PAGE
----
Dez Bryant Is Not A Hater


Arms up and waving.

He was ranting.

He was raving.

It came with 3:02 left in the third quarter. Dallas quarterback Tony Romo had just thrown a third down incompletion to Dwayne Harris. As a result, the Cowboys had to settle for a field goal instead of a touchdown.

Romo missed Harris with three defenders around him. It appeared Bryant was open to the right of Harris. It probably would have been a touchdown had Romo gotten him the ball.

If you just saw the caught-on-video scene and couldn't hear Bryant's animated exchange with Romo on the sideline, you would have assumed it was another drama queen wide receiver going off on his quarterback.


It was passion, not hate.

Bryant is just of those guys, wired differently than most of us. He wears his love for the game and winning on his sleeve. And there's nothing wrong with that. In fact, fans should love the part of the game where winning matters to a player. Especially when too often, you get the feeling some don't care about anything other than the team cutting a check.

Not Bryant.

"My passion is a positive," he said in the post-game press conference, after scoring two TDs in the Cowboys' shocking last-second 31-30 loss to the Detroit Lions Sunday. "It's always positive. It's always going to remain the same. I'm not saying anything wrong. I'm not saying anything bad. That's just what it is."

Bryant's teammates, coaches, and even owner Jerry Jones were all behind the 24-year-old superstar receiver. "He's never complained to me about getting the ball," said Romo, speaking to journalists after a game where he threw three TDs. "He knows the ball's going where it's supposed to. He knows that. When you guys [the media] sometimes see emotions from Dez, it's just trying to 'rah, rah' more than it is being a “me” guy. That's not who Dez is."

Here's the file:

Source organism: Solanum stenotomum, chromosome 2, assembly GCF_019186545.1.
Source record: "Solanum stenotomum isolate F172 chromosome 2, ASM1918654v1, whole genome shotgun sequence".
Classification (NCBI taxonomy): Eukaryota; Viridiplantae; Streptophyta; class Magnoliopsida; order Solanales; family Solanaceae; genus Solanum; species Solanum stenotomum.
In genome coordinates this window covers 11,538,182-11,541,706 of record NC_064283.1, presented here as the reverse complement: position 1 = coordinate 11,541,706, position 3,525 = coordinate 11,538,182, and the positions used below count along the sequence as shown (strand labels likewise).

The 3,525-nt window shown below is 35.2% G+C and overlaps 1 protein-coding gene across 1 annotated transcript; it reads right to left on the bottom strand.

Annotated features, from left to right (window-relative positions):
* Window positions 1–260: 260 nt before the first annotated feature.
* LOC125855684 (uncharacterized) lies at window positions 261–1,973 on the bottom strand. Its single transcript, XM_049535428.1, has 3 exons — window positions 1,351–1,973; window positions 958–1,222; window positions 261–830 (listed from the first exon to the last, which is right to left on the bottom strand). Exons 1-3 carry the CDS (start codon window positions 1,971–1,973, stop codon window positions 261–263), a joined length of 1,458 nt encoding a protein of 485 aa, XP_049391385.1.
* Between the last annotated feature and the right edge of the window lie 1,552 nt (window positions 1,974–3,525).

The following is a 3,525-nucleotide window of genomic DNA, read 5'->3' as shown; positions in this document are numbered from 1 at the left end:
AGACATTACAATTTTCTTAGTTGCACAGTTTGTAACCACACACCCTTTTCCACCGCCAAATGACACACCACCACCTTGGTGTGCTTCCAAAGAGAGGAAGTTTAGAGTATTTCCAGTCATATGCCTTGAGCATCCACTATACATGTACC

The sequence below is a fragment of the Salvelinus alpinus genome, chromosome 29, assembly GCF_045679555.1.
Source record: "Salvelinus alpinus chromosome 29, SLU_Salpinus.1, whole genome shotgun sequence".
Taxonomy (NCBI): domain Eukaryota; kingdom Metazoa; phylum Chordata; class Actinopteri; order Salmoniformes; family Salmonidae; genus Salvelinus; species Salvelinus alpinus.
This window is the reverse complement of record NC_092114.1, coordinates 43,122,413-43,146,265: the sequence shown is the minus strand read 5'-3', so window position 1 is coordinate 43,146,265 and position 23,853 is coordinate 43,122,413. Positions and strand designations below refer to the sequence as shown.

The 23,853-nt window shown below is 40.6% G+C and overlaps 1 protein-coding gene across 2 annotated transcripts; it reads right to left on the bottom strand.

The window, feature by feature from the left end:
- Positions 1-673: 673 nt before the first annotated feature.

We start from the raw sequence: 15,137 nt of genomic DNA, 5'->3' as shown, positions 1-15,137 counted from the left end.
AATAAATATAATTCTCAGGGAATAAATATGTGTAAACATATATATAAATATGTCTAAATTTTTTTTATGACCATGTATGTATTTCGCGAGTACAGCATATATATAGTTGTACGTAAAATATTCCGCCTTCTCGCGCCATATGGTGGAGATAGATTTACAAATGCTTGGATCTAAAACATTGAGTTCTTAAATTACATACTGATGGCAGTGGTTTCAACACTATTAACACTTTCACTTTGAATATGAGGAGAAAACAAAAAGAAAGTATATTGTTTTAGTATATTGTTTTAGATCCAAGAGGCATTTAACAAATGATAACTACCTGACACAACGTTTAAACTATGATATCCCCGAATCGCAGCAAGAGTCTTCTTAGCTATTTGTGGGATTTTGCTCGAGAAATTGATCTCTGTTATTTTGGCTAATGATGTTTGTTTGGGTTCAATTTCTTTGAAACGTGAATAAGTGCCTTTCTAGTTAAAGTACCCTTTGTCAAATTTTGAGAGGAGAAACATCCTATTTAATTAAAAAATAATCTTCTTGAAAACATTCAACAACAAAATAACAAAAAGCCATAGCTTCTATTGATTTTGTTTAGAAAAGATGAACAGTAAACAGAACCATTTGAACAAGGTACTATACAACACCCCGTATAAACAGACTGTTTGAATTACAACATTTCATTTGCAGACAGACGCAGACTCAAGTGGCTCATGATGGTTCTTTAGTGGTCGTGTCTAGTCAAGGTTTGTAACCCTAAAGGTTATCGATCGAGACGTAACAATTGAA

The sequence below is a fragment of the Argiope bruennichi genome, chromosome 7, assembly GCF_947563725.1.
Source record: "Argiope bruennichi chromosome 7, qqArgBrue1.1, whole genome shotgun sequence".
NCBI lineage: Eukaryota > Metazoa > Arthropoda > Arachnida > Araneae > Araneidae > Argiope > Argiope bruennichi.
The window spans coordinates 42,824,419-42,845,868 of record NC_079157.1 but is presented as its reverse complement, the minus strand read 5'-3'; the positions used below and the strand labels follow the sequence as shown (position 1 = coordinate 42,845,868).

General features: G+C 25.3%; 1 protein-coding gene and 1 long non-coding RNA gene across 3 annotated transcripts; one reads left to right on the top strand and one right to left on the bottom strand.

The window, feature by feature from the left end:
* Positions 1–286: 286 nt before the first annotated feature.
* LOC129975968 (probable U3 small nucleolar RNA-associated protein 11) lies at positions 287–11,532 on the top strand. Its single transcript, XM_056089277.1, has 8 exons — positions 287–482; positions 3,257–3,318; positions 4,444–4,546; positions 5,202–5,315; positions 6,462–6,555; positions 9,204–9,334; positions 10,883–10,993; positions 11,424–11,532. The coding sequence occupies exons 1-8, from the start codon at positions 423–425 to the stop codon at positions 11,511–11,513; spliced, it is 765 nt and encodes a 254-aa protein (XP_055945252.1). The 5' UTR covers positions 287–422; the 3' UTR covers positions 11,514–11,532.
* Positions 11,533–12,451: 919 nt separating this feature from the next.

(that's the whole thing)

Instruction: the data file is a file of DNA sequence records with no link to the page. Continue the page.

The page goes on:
This game billed two of the best receivers in the league. Coming in, Bryant and Calvin Johnson both had six touchdowns. Most wanted to see the two on the same field. But this turned into a blowout. Bryant had more action on the sideline than the field, having just three catches for 72 yards.  But Johnson recorded the second-most yards in a game with 329 on 14 receptions. "This is a team sport," said Bryant, who had two TDs to Johnson's one. "He had a hell of a game. He did some great stuff out there. Outstanding, seriously."

This comes after a big flap all week leading up to the game when some thought Bryant said he can do whatever Johnson can. Some took it like he said he’s a better receiver than Johnson. But Lions' veteran injured receiver, Nate Burleson, took exception. "Listen, I like Dez," Burleson said via the Lions' official website. "I think he's one of the best receivers in the game right now. Very talented. Fast, big, strong. He possesses all the tools to possibly be as good as Calvin. But he's not Calvin Johnson. No way, no how. Sorry, Dez. Keep it real."

Bryant replied, saying he never said he was the best receiver in the league. "I think a lot of people took it the wrong way," he said. "Clearly, I said there was no comparison."

You can respect that, though. When you're this talented, it's hard to admit anyone is better. "Me and him talked before the game," Bryant said. "Had a great conversion. Wished each other the best of luck. That's what it was."

But Bryant wasn't without highlights. He made an incredible one-handed TD, giving the Cowboys a 10-7 halftime lead. But still, in the end, he wasn't happy because the Cowboys settled for more threes than sevens, something that brought out Bryant’s passion. "In order to win, you've got to be passionate about the game,” he said. “You have to be. You've got to let that dog come out and just put it out there on the line."

Dallas TE, Jason Witten, understand Dez's approach. "He's emotional,” he said. “The guy loves to play, loves to win."

Hard to argue with that.


Rob Parker is a columnist for The Shadow League. He is also an analyst for Fox Sports 1 in Los Angeles. He co-hosts The Odd Couple on Fox Sports Radio and is also an adjunct professor at the University of Southern California.